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Remembering President Reagan; rights of disabled parents; GOP efforts to cut the budget

January 30, 2011

Not fan mail

Re "Ronald Reagan, the anti-Reaganite," Opinion, Jan. 23

Jacob Heilbrunn claims that if Ronald Reagan had listened to the right wing, the Soviet Union would not have collapsed and the Cold War would have continued. This is sheer speculation and buys into the notion that the Soviet Union fell apart due to Reagan's policies.

It seems more likely that Mikhail Gorbachev and his policy of openness led to the dissolution of a regime dependent on being shut out from Western influences. Probably the Beatles had more to do with the Soviet Union's fall than Reagan did.

The Cold War could not have lasted forever, but those who want to canonize Reagan will persist in crediting him with great achievements.

Dave Silva

Seal Beach

So there were 65,000 flowers on the Rose Parade float commemorating the Reagan presidency? Not nearly enough. The float should have included one rose for every American lost to AIDS — an epidemic that could have been halved by timely and effective presidential leadership — and one forget-me-not for everyone who had to battle both HIV and ignorance furthered by the Great Communicator's deafening silence.

Reagan's negligence marked the first time in American history that reaction to a public health crisis was guided not by the number of people at risk but by the kinds of people at risk. Let it be the last.

The AIDS epidemic itself was not Reagan's fault, but his approach remains a tragedy that plagues us still.

Craig R. Miller

Santa Monica

The writer is founder of the AIDS Walk movement.

A disabled mother's life

Re "A precious, secret meeting," Jan. 24

As a mother to a disabled teenager, I am outraged that Abbie Dorn cannot see her children because of a disability. It seems clear that she knows the difference between "happy" and "sad."

Attorney Lisa Helfend Meyer is correct in saying that this case may set the standard for all disabled mothers.

My daughter is a quadriplegic on a ventilator because of a car accident almost nine years ago. After reading this article, I feared that something similar could have happened to her. What if some man procreated with her and took her child away?

Dorn's husband did not step up to honor and

cherish his wife after a doctor made a mistake. He divorced her and left her to her parents. This woman gave her life for these children, and their father is creating more harm in keeping the children from their mother.

June Hendriks

Costa Mesa

Dorn's children have a gift in their grandparents. Their legal battle to make certain that the three grandchildren know their own mother is courageous and clearly heartfelt. Though Dorn cannot hug them or whisper their names, she is alive and breathing and, most important, their mother.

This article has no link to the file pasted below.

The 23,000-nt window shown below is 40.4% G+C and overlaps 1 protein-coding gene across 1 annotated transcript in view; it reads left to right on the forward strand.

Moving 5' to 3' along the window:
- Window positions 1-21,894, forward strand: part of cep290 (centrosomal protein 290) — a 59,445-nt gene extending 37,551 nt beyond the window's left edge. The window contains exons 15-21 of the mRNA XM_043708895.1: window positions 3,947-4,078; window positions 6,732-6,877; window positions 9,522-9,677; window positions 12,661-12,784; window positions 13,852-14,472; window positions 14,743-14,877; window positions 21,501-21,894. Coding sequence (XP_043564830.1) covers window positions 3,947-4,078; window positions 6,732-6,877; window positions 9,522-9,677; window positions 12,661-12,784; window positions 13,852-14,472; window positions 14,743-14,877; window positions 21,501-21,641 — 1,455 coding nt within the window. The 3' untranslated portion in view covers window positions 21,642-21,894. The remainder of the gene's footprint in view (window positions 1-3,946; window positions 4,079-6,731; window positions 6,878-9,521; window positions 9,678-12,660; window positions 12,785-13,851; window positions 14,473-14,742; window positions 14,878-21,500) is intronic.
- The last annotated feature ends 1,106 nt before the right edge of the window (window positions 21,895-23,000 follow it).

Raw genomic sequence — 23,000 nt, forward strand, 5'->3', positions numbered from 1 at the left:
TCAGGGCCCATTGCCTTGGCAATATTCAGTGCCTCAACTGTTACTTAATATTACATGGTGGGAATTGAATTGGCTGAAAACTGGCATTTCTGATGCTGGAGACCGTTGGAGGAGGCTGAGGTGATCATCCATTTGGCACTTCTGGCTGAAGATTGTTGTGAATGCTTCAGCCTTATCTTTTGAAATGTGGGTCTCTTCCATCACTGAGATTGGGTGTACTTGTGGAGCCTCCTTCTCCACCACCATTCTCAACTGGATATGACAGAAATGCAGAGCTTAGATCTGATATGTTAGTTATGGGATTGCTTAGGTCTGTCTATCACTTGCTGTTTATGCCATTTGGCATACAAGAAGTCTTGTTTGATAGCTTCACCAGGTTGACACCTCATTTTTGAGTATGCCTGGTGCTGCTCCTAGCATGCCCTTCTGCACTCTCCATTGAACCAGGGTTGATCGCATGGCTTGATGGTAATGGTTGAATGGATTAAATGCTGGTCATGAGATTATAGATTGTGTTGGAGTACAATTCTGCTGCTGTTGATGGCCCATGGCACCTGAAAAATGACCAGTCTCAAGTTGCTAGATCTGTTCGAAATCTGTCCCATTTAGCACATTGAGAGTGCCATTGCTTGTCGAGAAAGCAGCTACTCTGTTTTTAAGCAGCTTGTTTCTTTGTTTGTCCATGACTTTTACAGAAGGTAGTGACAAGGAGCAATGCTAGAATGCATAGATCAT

I was 6 years old when my 42-year-old father died of a massive coronary. Pictures were taken down, we moved, and there was no further talk of my father for fear of the sadness such talk might bring up. Today, 57 years later, I still wonder about him and miss a man I barely knew.

Dorn, sadly, lives through her parents. It is their words and memories that can help children Esti, Reuvi and Yossi get to know who their mother is.

Marley Sims

Valley Village

Many sides on malpractice

Re "Grief intensified by a legal fight," Jan. 23

The most interesting part of the Cull family's tragic story is that UCLA actually compensated them $250,000, the maximum amount allowed under California law. That is rare. More often, the medical malpractice insurance company offers substantially less, daring the plaintiff's attorney to take the case to trial. The insurance companies know that forcing such a case to trial will be extraordinarily costly for the attorney representing the family.

Thirty-two years ago, when I started my legal career handling cases of medical negligence, the cost of litigating such cases was $2,500 to $5,000. Today, it costs $25,000 to $75,000 to pay the expert witnesses, court reporters and other costs.

That's more risk than most attorneys can afford to take to help a family like the Culls, much as we might like to.

Linda Rice

Woodland Hills

My adult daughter also died unexpectedly two years ago while hospitalized. Malpractice suits are not the only approach to unexpected deaths.

There are regulatory approaches. A hospital is required to report an unexpected death to both the California Department of Public Health Licensing and Certification Program and to the Joint Commission (if it is accredited). The hospital is required to do an evaluation and report on it and on any preventive measures.

The Public Health Licensing and Certification Program will do an inspection in response to a complaint. The Medical Board of California will do an investigation of a complaint against a physician and report its findings.

The regulatory measures can help prevent a repeat of a tragedy.

Ellen Alkon, MD

Rolling Hills Estates

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